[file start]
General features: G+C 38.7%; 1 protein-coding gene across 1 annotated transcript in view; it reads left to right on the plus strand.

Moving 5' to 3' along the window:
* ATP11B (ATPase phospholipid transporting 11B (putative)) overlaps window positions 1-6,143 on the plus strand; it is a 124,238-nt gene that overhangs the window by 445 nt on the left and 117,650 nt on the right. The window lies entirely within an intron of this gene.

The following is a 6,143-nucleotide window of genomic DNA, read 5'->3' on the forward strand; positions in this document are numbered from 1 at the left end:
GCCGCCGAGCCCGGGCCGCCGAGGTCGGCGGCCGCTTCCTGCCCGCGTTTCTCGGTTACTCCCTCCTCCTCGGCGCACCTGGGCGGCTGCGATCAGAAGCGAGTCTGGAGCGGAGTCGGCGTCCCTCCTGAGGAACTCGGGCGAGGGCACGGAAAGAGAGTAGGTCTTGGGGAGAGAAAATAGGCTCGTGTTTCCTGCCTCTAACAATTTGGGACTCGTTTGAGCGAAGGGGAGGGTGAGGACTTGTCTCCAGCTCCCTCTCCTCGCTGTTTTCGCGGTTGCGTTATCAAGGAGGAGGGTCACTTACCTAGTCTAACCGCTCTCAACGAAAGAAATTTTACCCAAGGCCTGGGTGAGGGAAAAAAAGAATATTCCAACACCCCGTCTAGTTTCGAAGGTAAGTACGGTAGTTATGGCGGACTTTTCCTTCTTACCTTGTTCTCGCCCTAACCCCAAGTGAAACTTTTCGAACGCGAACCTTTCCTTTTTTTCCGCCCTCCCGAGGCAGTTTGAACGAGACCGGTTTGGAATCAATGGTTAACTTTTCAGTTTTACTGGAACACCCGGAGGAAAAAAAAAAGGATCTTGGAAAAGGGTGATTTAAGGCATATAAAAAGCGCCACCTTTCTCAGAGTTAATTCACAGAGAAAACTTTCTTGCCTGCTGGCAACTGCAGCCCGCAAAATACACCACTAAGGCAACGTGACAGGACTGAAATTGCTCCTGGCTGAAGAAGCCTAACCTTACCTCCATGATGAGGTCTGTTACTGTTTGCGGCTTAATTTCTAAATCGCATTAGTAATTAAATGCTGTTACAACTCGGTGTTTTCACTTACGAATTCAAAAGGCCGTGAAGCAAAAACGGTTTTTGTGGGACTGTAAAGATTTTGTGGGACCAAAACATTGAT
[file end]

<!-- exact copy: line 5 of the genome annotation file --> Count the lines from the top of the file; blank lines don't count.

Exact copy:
GCCGCCGAGCCCGGGCCGCCGAGGTCGGCGGCCGCTTCCTGCCCGCGTTTCTCGGTTACTCCCTCCTCCTCGGCGCACCTGGGCGGCTGCGATCAGAAGCGAGTCTGGAGCGGAGTCGGCGTCCCTCCTGAGGAACTCGGGCGAGGGCACGGAAAGAGAGTAGGTCTTGGGGAGAGAAAATAGGCTCGTGTTTCCTGCCTCTAACAATTTGGGACTCGTTTGAGCGAAGGGGAGGGTGAGGACTTGTCTCCAGCTCCCTCTCCTCGCTGTTTTCGCGGTTGCGTTATCAAGGAGGAGGGTCACTTACCTAGTCTAACCGCTCTCAACGAAAGAAATTTTACCCAAGGCCTGGGTGAGGGAAAAAAAGAATATTCCAACACCCCGTCTAGTTTCGAAGGTAAGTACGGTAGTTATGGCGGACTTTTCCTTCTTACCTTGTTCTCGCCCTAACCCCAAGTGAAACTTTTCGAACGCGAACCTTTCCTTTTTTTCCGCCCTCCCGAGGCAGTTTGAACGAGACCGGTTTGGAATCAATGGTTAACTTTTCAGTTTTACTGGAACACCCGGAGGAAAAAAAAAAGGATCTTGGAAAAGGGTGATTTAAGGCATATAAAAAGCGCCACCTTTCTCAGAGTTAATTCACAGAGAAAACTTTCTTGCCTGCTGGCAACTGCAGCCCGCAAAATACACCACTAAGGCAACGTGACAGGACTGAAATTGCTCCTGGCTGAAGAAGCCTAACCTTACCTCCATGATGAGGTCTGTTACTGTTTGCGGCTTAATTTCTAAATCGCATTAGTAATTAAATGCTGTTACAACTCGGTGTTTTCACTTACGAATTCAAAAGGCCGTGAAGCAAAAACGGTTTTTGTGGGACTGTAAAGATTTTGTGGGACCAAAACATTGAT